In it, Céline and Jesse reunite by chance after life got in the way of them ever seeing each other again, after falling for each other nine years earlier, while they were in their 20s. Before Sunset follows them around in real-time as they discuss regret and where their lives have subsequently taken them, before making a decision at the end of the film that could change things for them forever, going forward.
Howl's Moving Castle is one of many classic Hayao Miyazaki films, bringing a strange, fantastical story to life with typically stunning hand-drawn animation. The story involves a castle that, you know, moves, and the wizard who lives inside it, who may be the only person who can break a young woman's curse.
Age does not seem to impact Miyazaki's films, as the animation today is just as beautiful as it was some 18 years ago. The passage of time continually shows how fantastic this style of animation is, because while it's time-consuming and definitely not something all animators could do, the results have been speaking for themselves throughout Miyazaki's entire filmmaking career.
Million Dollar Baby is one of Clint Eastwood's most successful movies, winning four Oscars after achieving critical acclaim and being a solid earner at the box office. The plot follows a female boxer (Hilary Swank) who's determined to become a professional boxer, and her training under Eastwood's character.
It may be an underdog story of sorts, but it differs from Rocky by feeling a little more gritty and a little less uplifting. It's a heavy and sometimes brutally real film, but it's worth watching for its solid technical aspects, good screenplay, and excellent performances all around.
Considered perhaps the greatest superhero film ever made at the time of its release – and remaining among the best in 2022 – Spider-Man 2 is the second film following Tobey Maguire as the young web-slinger, Peter Parker/Spider-Man, and featuring Sam Raimi as director.
It's an exceptional sequel – as well as the high point of its trilogy – owing to the way it takes everything that worked about the first film and makes them better. It's got an (arguably) villain, much-improved special effects, perfect pacing, and a seamless blend of comedy and surprisingly emotional drama. It's everything you could want out of a comic book movie and then some.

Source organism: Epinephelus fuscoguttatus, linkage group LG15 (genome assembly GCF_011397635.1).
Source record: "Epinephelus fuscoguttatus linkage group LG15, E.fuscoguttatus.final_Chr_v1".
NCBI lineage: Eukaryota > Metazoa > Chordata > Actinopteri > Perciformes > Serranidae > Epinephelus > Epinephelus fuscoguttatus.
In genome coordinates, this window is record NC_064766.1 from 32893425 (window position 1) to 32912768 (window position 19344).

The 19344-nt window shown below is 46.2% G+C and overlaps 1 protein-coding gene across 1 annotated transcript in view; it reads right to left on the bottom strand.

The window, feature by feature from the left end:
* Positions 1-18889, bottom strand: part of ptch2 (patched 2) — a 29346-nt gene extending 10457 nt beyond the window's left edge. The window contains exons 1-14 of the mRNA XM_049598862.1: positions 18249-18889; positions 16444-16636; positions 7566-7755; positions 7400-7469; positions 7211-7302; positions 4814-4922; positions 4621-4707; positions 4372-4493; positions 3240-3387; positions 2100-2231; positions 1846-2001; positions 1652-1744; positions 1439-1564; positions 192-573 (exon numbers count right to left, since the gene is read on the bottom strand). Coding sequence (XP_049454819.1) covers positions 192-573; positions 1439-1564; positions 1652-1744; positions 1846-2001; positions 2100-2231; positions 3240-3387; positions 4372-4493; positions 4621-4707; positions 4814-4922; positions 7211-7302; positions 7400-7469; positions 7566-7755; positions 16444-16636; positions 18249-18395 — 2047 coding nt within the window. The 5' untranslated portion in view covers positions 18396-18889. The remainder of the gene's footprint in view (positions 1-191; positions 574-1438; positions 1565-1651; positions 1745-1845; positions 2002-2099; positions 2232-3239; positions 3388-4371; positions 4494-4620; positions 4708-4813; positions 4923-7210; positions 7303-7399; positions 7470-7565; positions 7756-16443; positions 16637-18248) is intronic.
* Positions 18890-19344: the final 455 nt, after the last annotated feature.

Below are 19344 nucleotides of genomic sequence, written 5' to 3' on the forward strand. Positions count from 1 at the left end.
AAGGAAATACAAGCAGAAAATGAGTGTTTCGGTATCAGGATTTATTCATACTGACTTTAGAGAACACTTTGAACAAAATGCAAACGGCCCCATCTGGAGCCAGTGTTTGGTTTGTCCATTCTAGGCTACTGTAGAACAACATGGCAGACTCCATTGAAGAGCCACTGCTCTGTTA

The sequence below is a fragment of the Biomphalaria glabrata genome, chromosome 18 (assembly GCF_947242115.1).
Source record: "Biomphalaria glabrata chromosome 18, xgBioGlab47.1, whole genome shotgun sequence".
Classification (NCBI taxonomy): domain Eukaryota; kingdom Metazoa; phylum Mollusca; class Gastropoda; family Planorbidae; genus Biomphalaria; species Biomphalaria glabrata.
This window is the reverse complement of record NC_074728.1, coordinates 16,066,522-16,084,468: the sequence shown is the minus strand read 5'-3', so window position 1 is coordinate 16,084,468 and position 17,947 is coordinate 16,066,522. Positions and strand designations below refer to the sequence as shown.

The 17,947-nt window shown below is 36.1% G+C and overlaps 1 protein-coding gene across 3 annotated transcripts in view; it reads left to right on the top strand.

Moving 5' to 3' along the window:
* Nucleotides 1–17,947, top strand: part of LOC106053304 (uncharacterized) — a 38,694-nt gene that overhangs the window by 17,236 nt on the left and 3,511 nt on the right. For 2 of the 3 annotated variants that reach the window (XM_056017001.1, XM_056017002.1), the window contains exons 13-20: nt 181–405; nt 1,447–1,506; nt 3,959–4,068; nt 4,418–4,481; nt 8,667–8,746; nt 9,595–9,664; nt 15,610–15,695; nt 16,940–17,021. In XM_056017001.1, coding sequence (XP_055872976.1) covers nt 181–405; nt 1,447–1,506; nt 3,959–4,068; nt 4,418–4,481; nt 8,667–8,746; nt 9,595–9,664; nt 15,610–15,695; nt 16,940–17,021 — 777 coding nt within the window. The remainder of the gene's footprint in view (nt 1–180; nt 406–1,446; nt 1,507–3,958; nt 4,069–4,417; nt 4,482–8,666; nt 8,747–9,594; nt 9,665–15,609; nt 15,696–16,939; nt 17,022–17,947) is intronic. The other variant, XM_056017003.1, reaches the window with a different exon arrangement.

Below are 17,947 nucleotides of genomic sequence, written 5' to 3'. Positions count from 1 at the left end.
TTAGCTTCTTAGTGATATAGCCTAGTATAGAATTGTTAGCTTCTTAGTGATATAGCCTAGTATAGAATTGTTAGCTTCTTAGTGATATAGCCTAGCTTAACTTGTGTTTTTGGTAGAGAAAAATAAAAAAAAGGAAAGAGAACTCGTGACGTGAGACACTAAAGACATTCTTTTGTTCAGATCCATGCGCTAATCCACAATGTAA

One of the goofiest and most quotable movies of the 2000s, Anchorman: The Legend of Ron Burgundy remains a funny and absurd ride to this day, even if its prevalence in pop culture may have worn some people out.
As far as the plot goes? There's not much of one, really. News anchor Ron Burgundy and his team react badly to the hiring of a female anchor joining the station they work at, but the film takes frequent detours into weird areas, and features bizarre dialogue (much of it feels improvised) that has never truly been replicated; not even in the film's 2013 sequel.
As a series, Godzilla isn't lacking when it comes to wild adventures. But perhaps the wildest film in the franchise's nearly 70-year history is 2004's Godzilla: Final Wars, which sees Godzilla battling almost every foe he's already fought before, all the while aliens aim to destroy the human race.
Final Warsaims to be every genre all at once, given it pays tribute to most of the monsters – and the variety of tones – found throughout the series. It's campy and very silly, but an absolute blast, with some early 2000s aesthetics that feel very nostalgic, when viewed during the 2020s.
NEXT: Movies From The 2000s Everyone Should See At Least Once
Jeremy is an omnivore when it comes to movies. He’ll gladly watch and write about almost anything, from old Godzilla films to gangster flicks to samurai movies to classic musicals to the French New Wave to the MCU. When he’s not writing lists for Collider, he also likes to upload film reviews to his Letterboxd profile and Instagram account.
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Officially 18: The 10 Best Movies That "Became Adults" in 2022 – Collider
10 of the best films “born” in 2004